Tag Archives: Germany

Social Media and Politics: Truthiness and Astroturfing

By | February 21, 2011

By Jeremy Wagstaff (this is a column I wrote back in November. I’m repeating it here because of connections to astroturing in the HBGary/Anonymous case.) Just how social is social media? By which I mean: Can we trust it as a measure of what people think, what they may buy, how they may vote? Or is it as… Read More »

Social Media and Politics: Truthiness and Astroturfing

By | November 22, 2010

(This is a longer version of my syndicated newspaper column) By Jeremy Wagstaff Just how social is social media? By which I mean: Can we trust it as a measure of what people think, what they may buy, how they may vote? Or is it as easy a place to manipulate as the real world? The answers to… Read More »

The Predictable Human (and a Privacy Issue)

By | June 5, 2008

A study of mobile phone data shows that we are extraordinarily consistent about our movements. Mobile phone data, unsurprisingly, provides rich pickings for researchers since we carry one around with us all the time, and, unlike dollar bills, it’s more likely to stick with one person. But some have questioned the ethics of such a study. The BBC… Read More »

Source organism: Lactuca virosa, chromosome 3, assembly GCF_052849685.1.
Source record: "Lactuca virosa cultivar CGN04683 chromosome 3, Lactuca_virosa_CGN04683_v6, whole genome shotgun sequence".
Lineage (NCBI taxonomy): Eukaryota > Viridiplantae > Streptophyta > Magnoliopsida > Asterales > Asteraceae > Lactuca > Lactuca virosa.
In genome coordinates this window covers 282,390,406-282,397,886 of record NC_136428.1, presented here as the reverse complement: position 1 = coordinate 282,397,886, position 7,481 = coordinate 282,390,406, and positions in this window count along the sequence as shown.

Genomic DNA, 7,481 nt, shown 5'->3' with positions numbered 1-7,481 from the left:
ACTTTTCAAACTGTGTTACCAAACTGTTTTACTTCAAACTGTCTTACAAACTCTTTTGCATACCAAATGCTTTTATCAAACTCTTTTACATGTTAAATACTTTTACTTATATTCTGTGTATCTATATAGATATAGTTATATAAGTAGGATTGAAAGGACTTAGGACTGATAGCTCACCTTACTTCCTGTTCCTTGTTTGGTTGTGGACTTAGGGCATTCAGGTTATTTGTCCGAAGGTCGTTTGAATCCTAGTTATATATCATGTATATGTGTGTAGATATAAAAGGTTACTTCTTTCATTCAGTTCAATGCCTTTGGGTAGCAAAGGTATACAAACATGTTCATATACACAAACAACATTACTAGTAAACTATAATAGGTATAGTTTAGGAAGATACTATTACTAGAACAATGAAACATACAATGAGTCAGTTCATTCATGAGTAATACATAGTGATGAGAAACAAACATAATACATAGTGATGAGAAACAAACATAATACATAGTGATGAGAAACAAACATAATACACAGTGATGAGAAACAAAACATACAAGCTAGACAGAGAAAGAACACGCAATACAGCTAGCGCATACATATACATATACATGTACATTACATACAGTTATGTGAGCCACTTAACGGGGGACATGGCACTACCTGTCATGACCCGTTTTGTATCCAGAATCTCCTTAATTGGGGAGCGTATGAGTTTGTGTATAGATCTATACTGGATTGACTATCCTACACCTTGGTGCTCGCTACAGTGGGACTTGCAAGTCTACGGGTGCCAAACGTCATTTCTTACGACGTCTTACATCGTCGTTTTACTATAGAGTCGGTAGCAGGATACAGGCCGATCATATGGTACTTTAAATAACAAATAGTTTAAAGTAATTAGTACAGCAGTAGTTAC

Satellites to the Rescue

By | February 4, 2008

Here’s a piece I wrote for the Bulletin of the World Health Organisation on how satellites and space technology are helping, and might help, in the case of big medical emergencies, from earthquakes to Ebola. It’s a slightly different tack for me and perhaps not the usual fare for loose wire blog, but I thought I’d throw it… Read More »

Soccer 2.0

By | October 25, 2007

  Photo: The Offside In Soccer 1.0 the manager is king. But an Israeli football team is experimenting with a sort of crowd-sourcing, wisdom-of-the-Kop type approach, where fans monitor the game online and suggest starting line-up, tactics and substitutions. Reuters reports from Tel Aviv that “diehard football fan Moshe Hogeg was so upset when star striker Lionel Messi… Read More »